The Chloride Intracellular Ion Channel (CLIC) family consists of six conserved proteins in humans. These are a group of enigmatic proteins, which adopt both a soluble and membrane bound form. CLIC1 was found to be a metamorphic protein, where under specific environmental triggers it adopts more than one stable reversible soluble structural conformation. CLIC1 was found to spontaneously insert into cell membranes and form chloride ion channels. However, factors that control the structural transition of CLIC1 from being an aqueous soluble protein into a membrane bound protein have yet to be adequately described. Using tethered bilayer lipid membranes and electrical impedance spectroscopy system, herein we demonstrate that CLIC1 ion channel activity is dependent on the type and concentration of sterols in bilayer membranes. These findings suggest that membrane sterols play an essential role in CLIC1's acrobatic switching from a globular soluble form to an integral membrane form, promoting greater ion channel conductance in membranes. What remains unclear is the precise nature of this regulation involving membrane sterols and ultimately determining CLIC1's membrane structure and function as an ion channel. Furthermore, our impedance spectroscopy results obtained using CLIC1 mutants, suggest that the residue Cys24 is not essential for CLIC1's ion channel function. However Cys24 does appear important for optimal ion channel activity. We also observe differences in conductance between CLIC1 reduced and oxidized forms when added to our tethered membranes. Therefore, we conclude that both membrane sterols and redox play a role in the ion channel activity of CLIC1.
Cranfield, CG, Berry, T, Holt, SA, Hossain, KR, Le Brun, AP, Carne, S, Al Khamici, H, Coster, H, Valenzuela, SM & Cornell, B 2016, 'Evidence of the Key Role of H3O+ in Phospholipid Membrane Morphology', LANGMUIR, vol. 32, no. 41, pp. 10725-10734.View/Download from: Publisher's site
Yeoh, GH, Gu, X, Timchenko, V, Valenzuela, SM & Cornell, BA 2016, 'High order accurate dual-phase-lag numerical model for microscopic heating in multiple domains', INTERNATIONAL COMMUNICATIONS IN HEAT AND MASS TRANSFER, vol. 78, pp. 21-28.View/Download from: Publisher's site
Cranfield, CG, Bettler, T & Cornell, B 2015, 'Nanoscale Ion Sequestration To Determine the Polarity Selectivity of Ion Conductance in Carriers and Channels', LANGMUIR, vol. 31, no. 1, pp. 292-298.View/Download from: Publisher's site
Al Khamici, H, Brown, LJ, Hossain, KR, Hudson, AL, Sinclair-Burton, AA, Jane, PMN, Daniel, EL, Hare, JE, Cornell, BA, Curmi, PMG, Davey, MW & Valenzuela, SM 2015, 'Members of the Chloride Intracellular Ion Channel Protein Family Demonstrate Glutaredoxin-Like Enzymatic Activity', PLOS ONE, vol. 10, no. 1.View/Download from: Publisher's site
Cranfield, CG, Cornell, BA, Grage, SL, Duckworth, P, Carne, S, Ulrich, AS & Martinac, B 2014, 'Transient potential gradients and impedance measures of tethered bilayer lipid membranes: pore-forming peptide insertion and the effect of electroporation.', Biophysical Journal, vol. 106, no. 1, pp. 182-189.View/Download from: Publisher's site
In this work, we present experimental data, supported by a quantitative model, on the generation and effect of potential gradients across a tethered bilayer lipid membrane (tBLM) with, to the best of our knowledge, novel architecture. A challenge to generating potential gradients across tBLMs arises from the tethering coordination chemistry requiring an inert metal such as gold, resulting in any externally applied voltage source being capacitively coupled to the tBLM. This in turn causes any potential across the tBLM assembly to decay to zero in milliseconds to seconds, depending on the level of membrane conductance. Transient voltages applied to tBLMs by pulsed or ramped direct-current amperometry can, however, provide current-voltage (I/V) data that may be used to measure the voltage dependency of the membrane conductance. We show that potential gradients >~150 mV induce membrane defects that permit the insertion of pore-forming peptides. Further, we report here the novel (to our knowledge) use of real-time modeling of conventional low-voltage alternating-current impedance spectroscopy to identify whether the conduction arising from the insertion of a polypeptide is uniform or heterogeneous on scales of nanometers to micrometers across the membrane. The utility of this tBLM architecture and these techniques is demonstrated by characterizing the resulting conduction properties of the antimicrobial peptide PGLa.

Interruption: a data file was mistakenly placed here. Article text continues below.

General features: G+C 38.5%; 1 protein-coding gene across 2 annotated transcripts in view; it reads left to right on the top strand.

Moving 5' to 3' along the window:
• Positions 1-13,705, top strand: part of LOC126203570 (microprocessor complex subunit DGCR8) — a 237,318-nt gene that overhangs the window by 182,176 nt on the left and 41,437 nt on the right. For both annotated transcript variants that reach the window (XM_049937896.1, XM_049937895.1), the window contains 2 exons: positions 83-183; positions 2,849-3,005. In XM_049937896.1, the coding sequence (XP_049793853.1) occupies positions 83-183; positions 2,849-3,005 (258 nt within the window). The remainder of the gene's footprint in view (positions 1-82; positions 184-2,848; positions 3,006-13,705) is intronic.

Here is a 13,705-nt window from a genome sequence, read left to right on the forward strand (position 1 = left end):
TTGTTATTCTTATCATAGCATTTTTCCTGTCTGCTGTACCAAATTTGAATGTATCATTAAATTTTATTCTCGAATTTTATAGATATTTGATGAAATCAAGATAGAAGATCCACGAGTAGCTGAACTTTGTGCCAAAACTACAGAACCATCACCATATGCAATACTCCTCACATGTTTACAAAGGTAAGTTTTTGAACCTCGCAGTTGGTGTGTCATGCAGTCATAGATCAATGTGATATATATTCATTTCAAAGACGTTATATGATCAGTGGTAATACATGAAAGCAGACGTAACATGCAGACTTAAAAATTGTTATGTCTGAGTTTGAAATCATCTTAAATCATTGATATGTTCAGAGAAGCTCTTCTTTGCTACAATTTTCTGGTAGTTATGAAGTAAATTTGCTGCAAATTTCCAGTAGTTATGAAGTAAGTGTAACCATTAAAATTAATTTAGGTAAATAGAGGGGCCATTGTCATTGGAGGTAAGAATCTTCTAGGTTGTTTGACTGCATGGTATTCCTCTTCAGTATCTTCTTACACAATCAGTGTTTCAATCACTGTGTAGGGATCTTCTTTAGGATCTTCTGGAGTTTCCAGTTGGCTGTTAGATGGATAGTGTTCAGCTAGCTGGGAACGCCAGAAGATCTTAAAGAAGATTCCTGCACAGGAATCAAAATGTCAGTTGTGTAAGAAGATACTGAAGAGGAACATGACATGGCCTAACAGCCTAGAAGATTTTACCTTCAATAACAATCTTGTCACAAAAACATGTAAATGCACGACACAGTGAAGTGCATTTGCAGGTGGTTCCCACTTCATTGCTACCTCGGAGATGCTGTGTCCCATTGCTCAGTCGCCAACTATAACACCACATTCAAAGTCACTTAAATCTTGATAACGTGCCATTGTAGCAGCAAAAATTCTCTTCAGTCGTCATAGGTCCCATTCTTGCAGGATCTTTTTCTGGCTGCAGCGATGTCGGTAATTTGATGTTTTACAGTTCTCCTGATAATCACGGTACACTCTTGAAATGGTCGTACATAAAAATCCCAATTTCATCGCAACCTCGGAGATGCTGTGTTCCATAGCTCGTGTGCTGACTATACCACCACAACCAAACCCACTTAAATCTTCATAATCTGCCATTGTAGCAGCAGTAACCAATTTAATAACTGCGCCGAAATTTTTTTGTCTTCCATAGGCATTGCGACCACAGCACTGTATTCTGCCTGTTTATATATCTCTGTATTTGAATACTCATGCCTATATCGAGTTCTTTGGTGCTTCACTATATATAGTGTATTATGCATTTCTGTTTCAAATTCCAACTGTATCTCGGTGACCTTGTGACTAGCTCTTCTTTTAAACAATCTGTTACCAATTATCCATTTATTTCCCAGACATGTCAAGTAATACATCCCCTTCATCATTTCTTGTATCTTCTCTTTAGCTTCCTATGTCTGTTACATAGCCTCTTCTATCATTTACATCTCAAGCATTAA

Hoiles, W, Krishnamurthy, V, Cranfield, CG & Cornell, B 2014, 'An Engineered Membrane to Measure Electroporation: Effect of Tethers and Bioelectronic Interface', BIOPHYSICAL JOURNAL, vol. 107, no. 6, pp. 1339-1351.View/Download from: Publisher's site
Martinac, B, Nomura, T, Chi, G, Petrov, E, Rohde, PR, Battle, AR, Foo, A, Constantine, M, Rothnagel, R, Carne, S, Deplazes, E, Cornell, B, Cranfield, CG, Hankamer, B & Landsberg, MJ 2014, 'Bacterial mechanosensitive channels: models for studying mechanosensory transduction.', Antioxidants and Redox Signaling, vol. 20, no. 6, pp. 952-969.View/Download from: Publisher's site
SIGNIFICANCE: Sensations of touch and hearing are manifestations of mechanical contact and air pressure acting on touch receptors and hair cells of the inner ear, respectively. In bacteria, osmotic pressure exerts a significant mechanical force on their cellular membrane. Bacteria have evolved mechanosensitive (MS) channels to cope with excessive turgor pressure resulting from a hypo-osmotic shock. MS channel opening allows the expulsion of osmolytes and water, thereby restoring normal cellular turgor and preventing cell lysis. RECENT ADVANCES: As biological force-sensing systems, MS channels have been identified as the best examples of membrane proteins coupling molecular dynamics to cellular mechanics. The bacterial MS channel of large conductance (MscL) and MS channel of small conductance (MscS) have been subjected to extensive biophysical, biochemical, genetic, and structural analyses. These studies have established MscL and MscS as model systems for mechanosensory transduction. CRITICAL ISSUES: In recent years, MS ion channels in mammalian cells have moved into focus of mechanotransduction research, accompanied by an increased awareness of the role they may play in the pathophysiology of diseases, including cardiac hypertrophy, muscular dystrophy, or Xerocytosis. FUTURE DIRECTIONS: A recent exciting development includes the molecular identification of Piezo proteins, which function as nonselective cation channels in mechanosensory transduction associated with senses of touch and pain. Since research on Piezo channels is very young, applying lessons learned from studies of bacterial MS channels to establishing the mechanism by which the Piezo channels are mechanically activated remains one of the future challenges toward a better understanding of the role that MS channels play in mechanobiology.